Friday, June 1
Today was devoted to putting our learning of the past few days into a time-frame as a tool for synthesis and summary.
We had breakfast together one last time at the Monteverde Lodge. I have been eating well, perhaps too well, and so only had the yogurt with granola and fresh fruit with my coffee. Most of the group decided they also needed exercise and so walked to the CIEE center. I took advantage of the free time after breakfast to chat online by instant messaging with my wife. She is excited about trail-riding her horse with some friends this weekend. I said I wished I would be there for that, and meant it.
I hurried to turn off my computer and go to the lobby to get in the van for the short ride to the CIEE center. Our first lecture was by Dr. Karen Stocker of Cal. State-Fullerton.
She shared twenty (20) years of research on the role of women's cooperatives in changing the economic and social status of women, and more generally the role of tourism in changing local culture.
We then broke for coffee, fruit (my favorite was the passion fruit [Passiflora sp.]) and tamales. Yum! I ate enough to qualify as lunch.
Our next lecture was by our own Dr. Ricardo Perez of Eastern Connecticut State. He covered tourism development in Cuba over the same time span Karen had covered for the local area. Tourism development in Cuba is more top-down than bottom-up and his lecture helped us appreciate the differences that leads to.
We walked to lunch so we could see more of the community. This scene shows one of the many small, locally-owned hotels:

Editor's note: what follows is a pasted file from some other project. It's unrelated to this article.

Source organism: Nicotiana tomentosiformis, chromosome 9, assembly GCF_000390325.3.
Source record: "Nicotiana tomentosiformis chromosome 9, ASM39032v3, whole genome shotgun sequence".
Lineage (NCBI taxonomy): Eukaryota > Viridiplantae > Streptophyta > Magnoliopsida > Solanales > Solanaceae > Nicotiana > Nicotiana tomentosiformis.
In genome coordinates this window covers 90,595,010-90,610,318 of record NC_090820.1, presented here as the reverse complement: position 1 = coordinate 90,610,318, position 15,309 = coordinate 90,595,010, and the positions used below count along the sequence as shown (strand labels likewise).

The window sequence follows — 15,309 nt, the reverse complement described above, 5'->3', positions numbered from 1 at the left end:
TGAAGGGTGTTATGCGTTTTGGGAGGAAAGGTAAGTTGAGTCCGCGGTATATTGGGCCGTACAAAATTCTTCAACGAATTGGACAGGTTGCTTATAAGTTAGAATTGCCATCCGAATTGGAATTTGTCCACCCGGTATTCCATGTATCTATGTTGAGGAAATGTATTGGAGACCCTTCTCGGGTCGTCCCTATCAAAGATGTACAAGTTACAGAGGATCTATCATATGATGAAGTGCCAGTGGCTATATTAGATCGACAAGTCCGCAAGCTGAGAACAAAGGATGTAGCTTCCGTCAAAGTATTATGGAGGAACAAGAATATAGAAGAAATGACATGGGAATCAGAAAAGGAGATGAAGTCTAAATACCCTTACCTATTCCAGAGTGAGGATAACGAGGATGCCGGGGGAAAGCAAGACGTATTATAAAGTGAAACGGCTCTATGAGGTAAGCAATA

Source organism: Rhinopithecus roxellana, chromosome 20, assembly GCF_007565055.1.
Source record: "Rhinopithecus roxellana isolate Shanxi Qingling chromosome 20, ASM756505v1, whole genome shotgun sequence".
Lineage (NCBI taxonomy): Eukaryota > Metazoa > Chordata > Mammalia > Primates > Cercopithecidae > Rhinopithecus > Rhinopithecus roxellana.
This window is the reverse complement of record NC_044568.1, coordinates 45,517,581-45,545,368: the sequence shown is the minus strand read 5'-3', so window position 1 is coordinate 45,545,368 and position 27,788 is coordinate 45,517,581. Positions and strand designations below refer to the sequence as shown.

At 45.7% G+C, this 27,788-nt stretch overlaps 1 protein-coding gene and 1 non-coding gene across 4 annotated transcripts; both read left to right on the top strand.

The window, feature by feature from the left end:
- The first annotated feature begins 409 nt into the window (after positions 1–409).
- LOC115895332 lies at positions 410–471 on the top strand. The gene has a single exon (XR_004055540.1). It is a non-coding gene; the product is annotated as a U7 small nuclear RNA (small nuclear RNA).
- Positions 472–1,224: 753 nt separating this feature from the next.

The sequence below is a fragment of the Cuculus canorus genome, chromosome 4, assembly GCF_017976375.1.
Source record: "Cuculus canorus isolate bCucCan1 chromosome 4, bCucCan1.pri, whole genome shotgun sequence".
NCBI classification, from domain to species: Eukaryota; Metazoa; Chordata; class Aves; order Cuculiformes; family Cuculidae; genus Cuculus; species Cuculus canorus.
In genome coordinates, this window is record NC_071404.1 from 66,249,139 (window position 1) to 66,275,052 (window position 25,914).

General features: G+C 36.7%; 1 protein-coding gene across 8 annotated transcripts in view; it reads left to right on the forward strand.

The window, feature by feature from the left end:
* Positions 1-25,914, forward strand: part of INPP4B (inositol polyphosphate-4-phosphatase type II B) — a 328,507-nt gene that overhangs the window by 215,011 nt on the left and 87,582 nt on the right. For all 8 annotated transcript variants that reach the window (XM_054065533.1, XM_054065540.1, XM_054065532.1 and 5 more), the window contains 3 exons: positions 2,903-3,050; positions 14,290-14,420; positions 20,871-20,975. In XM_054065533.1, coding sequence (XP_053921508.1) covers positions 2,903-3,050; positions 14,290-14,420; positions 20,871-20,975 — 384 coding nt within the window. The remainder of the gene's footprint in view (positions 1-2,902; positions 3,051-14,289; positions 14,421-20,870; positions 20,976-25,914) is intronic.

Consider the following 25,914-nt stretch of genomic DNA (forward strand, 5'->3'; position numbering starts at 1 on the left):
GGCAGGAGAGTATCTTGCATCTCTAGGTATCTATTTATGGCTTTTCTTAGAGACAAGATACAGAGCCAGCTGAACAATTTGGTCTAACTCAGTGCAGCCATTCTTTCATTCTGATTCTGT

We also saw some wildlife. Here, Van is peering into the road-side vegetation after catching a glimpse of an agouti:
Thinking of my wife's trail-riding trip had me on the look-out for horses. This handsome horse makes a fine pack animal:
As always, I admired the landscape planting, such as this Ensete:
We eventually made it to CASEM Co-Op, where women sell art and food them make:
I was full from my lunch of chicken and rice, but some were hungry for desert so we used the van to get us up the road a short ways to the Monteverde dairy
for ice cream.
I walked around the outside of the factory and took snapshots of the front:
This dairy was founded in 1953 by Quakers who emigrated from the U.S. In recent decades, cattle pastures have been converted to use for tourism enterprises so milk must be brought up by truck (seen here) on the same unpaved road tourists use from dairy farms in the valleys below. The ice cream carering to tourists on their way down from the Monteverde Cloud forest reserve (sign below) makes this dairy another example of agrotourism.
In the afternoon, we had another lecture by Dr. Stocker on intergenerational differences in attitudes toward tourism development. After that, we had a discussion led by local people of varying ages and backgrounds. Fascinating, and a real highlight of the week for me.
We all met for dinner. Over the course of that, we continued our synthesis and summary as a group with our IFDS leaders (Karen and Willow). We talked about the past week and how we would continue to learn more about the topics in the seminar in the following weeks. Most of the participants have campus obligations they have to fly to right away, while myself and one other are continuing our investigations into sustainability in Central America. Kristi is flying to Nicaragua; I am going by bus to Guanacaste province to see first-hand the tourism development issues we learned about on Monday, day one in Monteverde. I'll continue to blog about that.